The Exchange also proposes to address how an MDO would comply with the National Market System Plan, also known as Limit Up/Limit Down (“LULD”), established pursuant to Rule 608 of the Act, to address extraordinary market volatility (“LULD Plan”).[24] Specifically, an MDO to buy would be re-priced to the Upper Price Band and not the Protected Bid where the price of the Upper Price Band moves below an existing Protected Bid, and an MDO to sell would be re-priced to the Lower Price Band and not the Protected Offer where the price of the Lower Price Band moves above an existing Protected Offer.[25] An MDO would only execute at its displayed price and not within its discretionary ranges when: (i) The price of the Upper Price Band equals or moves below an existing Protected Bid; or (ii) the price of the Lower Price Band equals or moves above an existing Protected Offer.[26] When those conditions no longer exist, an MDO would resume trading against other orders in its discretionary range and being displayed at and pegged to the NBBO.[27]

C. Proposed Amendments to EDGX Rule 11.8(a)—Priority

The Exchange proposes to amend EDGX Rule 11.8(a) to reflect the priority an MDO would have when it is executed within its discretionary range. Specifically, current EDGX Rule 11.8(a)(2) states that the EDGX System shall execute equally priced trading interest in time priority in the following order: (i) Displayed size of limit orders; (ii) Mid-Point Match Orders; (iii) non-displayed limit orders and the reserve quantity of Reserve Orders; [28] (iv) discretionary range of Discretionary Orders as set forth in current Rule Start Printed Page 3635611.5(c)(13); and (v) Route Peg Orders as set forth in current Rule 11.5(c)(17). The Exchange proposes that, when an MDO executes at its displayed price, the MDO would have the same priority as that of the displayed size of a limit order, in accordance with EDGX Rule 11.8(a)(2)(A). The Exchange also proposes that, when an MDO executes within its discretionary range, the MDO would have the same priority as the discretionary range of a Discretionary Order, as set forth in Rule 11.8(a)(2)(D).[29]

In addition, the Exchange proposes to address the priority of orders when an MDO is posted to the EDGX Book. Where orders to buy (or sell) are made at the same price, EDGX Rule 11.8(a)(2) requires that the order clearly established as the first entered into the System at that price shall have precedence up to the number of shares of stock specified in the order.[30] As described above, an MDO would not be eligible to execute immediately upon entry into the System at its displayed price.[31] Instead, an MDO would be eligible to execute at its displayed price only after it has been posted to the EDGX Book (i.e., at the displayed price, it functions as a “post-only” order type). Therefore, the Exchange proposes to add subparagraph (9) to EDGX Rule 11.8(a) to provide that, in accordance with proposed Rule 11.5(c)(14), where an MDO does not execute against certain marketable contra-side interest resting on the EDGX Book, it would, notwithstanding EDGX Rule 11.8(a)(2) described above, be posted directly to the EDGX Book and would be eligible to execute against later-arriving marketable contra-side orders.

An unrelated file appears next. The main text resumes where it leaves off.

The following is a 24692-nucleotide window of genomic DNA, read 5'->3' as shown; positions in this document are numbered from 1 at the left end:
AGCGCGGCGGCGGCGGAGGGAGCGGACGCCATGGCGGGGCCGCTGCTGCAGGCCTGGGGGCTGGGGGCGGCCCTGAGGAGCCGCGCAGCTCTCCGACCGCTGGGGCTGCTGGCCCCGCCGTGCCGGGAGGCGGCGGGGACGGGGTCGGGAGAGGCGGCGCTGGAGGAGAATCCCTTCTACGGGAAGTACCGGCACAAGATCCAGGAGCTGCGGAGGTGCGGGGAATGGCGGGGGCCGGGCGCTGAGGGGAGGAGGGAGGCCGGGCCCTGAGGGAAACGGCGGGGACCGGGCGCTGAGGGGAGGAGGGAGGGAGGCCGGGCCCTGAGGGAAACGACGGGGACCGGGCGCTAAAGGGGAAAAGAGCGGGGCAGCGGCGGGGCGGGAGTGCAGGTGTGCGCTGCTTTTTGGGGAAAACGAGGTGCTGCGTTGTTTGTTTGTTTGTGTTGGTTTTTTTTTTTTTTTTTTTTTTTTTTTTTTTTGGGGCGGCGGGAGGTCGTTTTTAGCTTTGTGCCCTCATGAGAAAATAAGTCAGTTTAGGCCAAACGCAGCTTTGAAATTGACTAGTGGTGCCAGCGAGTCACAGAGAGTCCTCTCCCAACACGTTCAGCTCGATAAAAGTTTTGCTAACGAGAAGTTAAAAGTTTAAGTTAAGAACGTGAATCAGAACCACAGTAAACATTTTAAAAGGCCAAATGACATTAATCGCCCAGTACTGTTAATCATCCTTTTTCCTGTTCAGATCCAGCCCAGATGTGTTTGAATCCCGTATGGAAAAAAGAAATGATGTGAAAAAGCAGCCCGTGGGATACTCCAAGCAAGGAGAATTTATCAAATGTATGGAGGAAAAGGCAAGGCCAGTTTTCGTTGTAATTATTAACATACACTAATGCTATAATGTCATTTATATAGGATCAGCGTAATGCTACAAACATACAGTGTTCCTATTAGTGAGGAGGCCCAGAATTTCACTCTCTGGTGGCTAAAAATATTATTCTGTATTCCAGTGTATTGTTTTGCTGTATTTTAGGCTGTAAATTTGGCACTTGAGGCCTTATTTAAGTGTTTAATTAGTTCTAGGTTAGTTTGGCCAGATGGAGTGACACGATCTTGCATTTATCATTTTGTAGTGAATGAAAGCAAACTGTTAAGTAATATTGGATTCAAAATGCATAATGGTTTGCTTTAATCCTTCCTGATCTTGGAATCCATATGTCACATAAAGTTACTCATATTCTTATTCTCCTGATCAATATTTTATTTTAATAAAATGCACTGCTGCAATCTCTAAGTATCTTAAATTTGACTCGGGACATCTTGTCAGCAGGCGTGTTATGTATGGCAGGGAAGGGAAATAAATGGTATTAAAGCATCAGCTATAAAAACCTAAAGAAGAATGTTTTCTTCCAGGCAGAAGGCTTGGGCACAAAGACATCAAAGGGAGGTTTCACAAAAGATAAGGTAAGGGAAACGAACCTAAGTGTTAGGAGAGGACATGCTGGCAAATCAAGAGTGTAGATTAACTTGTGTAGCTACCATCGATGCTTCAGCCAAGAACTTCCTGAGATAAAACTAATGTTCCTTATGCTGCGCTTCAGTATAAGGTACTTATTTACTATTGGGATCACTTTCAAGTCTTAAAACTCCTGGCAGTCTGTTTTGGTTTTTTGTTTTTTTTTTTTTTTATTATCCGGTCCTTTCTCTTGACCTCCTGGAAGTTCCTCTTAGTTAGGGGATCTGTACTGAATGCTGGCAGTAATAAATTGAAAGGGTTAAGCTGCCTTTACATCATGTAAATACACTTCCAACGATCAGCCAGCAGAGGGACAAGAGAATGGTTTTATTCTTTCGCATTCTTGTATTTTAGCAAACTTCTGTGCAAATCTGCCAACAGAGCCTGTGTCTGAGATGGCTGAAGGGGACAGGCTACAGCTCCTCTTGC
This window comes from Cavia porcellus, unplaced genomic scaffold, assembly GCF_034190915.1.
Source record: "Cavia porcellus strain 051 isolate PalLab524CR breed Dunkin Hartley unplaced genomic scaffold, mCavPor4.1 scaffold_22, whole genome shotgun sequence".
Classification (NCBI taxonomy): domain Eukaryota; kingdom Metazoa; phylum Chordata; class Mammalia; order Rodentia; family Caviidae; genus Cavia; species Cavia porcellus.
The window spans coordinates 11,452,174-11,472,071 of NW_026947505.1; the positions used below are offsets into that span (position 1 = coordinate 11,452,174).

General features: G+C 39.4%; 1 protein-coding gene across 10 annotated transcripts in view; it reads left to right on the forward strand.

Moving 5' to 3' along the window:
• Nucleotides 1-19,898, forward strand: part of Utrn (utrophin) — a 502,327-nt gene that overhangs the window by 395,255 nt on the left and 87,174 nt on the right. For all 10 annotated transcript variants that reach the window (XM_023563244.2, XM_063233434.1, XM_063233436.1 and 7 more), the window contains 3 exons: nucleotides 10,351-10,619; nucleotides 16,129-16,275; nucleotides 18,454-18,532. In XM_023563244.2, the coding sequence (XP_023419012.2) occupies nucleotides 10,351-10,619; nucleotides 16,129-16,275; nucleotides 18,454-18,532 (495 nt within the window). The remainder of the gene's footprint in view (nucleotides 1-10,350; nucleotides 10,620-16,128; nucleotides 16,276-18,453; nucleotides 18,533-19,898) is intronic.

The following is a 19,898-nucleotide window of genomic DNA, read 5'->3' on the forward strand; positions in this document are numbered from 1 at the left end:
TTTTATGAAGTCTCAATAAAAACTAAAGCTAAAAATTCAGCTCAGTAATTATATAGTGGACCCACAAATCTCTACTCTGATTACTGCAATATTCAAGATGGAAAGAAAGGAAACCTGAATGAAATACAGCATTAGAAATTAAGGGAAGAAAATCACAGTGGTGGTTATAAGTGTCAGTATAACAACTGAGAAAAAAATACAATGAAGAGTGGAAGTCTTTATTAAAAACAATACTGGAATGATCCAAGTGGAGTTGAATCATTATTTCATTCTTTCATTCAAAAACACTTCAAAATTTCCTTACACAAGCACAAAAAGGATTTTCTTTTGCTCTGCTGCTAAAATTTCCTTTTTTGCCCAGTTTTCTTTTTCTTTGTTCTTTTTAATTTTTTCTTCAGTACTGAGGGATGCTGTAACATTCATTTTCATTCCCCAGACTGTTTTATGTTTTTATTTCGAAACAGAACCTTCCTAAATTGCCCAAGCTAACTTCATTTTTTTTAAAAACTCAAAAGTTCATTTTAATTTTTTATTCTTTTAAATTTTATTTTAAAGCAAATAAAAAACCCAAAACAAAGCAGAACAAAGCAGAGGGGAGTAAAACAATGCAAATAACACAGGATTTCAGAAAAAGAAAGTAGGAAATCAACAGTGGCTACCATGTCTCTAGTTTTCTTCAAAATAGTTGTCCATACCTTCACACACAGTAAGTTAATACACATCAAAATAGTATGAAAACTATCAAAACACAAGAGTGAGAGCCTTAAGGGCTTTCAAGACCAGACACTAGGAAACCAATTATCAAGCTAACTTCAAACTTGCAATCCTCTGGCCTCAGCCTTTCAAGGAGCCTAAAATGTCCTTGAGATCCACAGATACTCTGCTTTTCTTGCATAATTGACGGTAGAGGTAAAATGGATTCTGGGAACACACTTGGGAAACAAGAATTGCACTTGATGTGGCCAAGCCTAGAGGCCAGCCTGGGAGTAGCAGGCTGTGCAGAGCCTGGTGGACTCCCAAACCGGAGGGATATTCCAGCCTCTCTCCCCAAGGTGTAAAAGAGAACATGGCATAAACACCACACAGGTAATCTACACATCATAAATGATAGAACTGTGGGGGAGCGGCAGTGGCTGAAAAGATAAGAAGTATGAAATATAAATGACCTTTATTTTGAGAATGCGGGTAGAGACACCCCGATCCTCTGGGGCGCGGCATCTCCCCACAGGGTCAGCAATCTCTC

For example, assume that the NBBO is $10.00 × $10.01, and that User A [32] has submitted a Discretionary Order (a non-“post-only” order type) to buy at $10.00 with discretion to $10.01 that rests on the EDGX Book. If User B submits an MDO to sell with a limit price of $10.01, User B's MDO would not be able to execute against User A's resting Discretionary Order to buy, despite otherwise being marketable against User A. User B's MDO to sell instead would be posted to the EDGX Book and displayed at $10.01 with discretion to execute down to the mid-point of the NBBO, $10.005. If User C submits an order identical to User A's Discretionary Order, User C's Discretionary Order to buy would execute against User B's MDO Order to sell at $10.01, and User A's Discretionary Order to buy would remain on the EDGX Book, despite User A being first in time priority. The Exchange believes that precluding MDOs from executing against resting Discretionary Orders would promote just and equitable principles of trade by permitting the Exchange to offer a low-cost pricing structure while also offering an order type that provides Users the opportunity to achieve price improvement to and including the mid-point of the NBBO.[33] The Exchange also argues that, once a User's order is posted to the book (User A in the example above), such User expects to receive a rebate, and, thus, would be willing to forgo an execution against a later-arriving MDO at the displayed price.[34] The Exchange further argues that, if a User is willing to pay a fee for broader execution opportunities at the mid-point of the NBBO, that User could utilize a Mid-Point Match Order, rather than an MDO.[35] The Exchange further states that amending its general priority structure to accommodate scenarios similar to the one noted above is appropriate because the Exchange believes that Users could then post aggressively-priced liquidity (by submitting an MDO) because they will have certainty as to the fee or rebate they would pay or receive from the Exchange if their orders are executed.[36]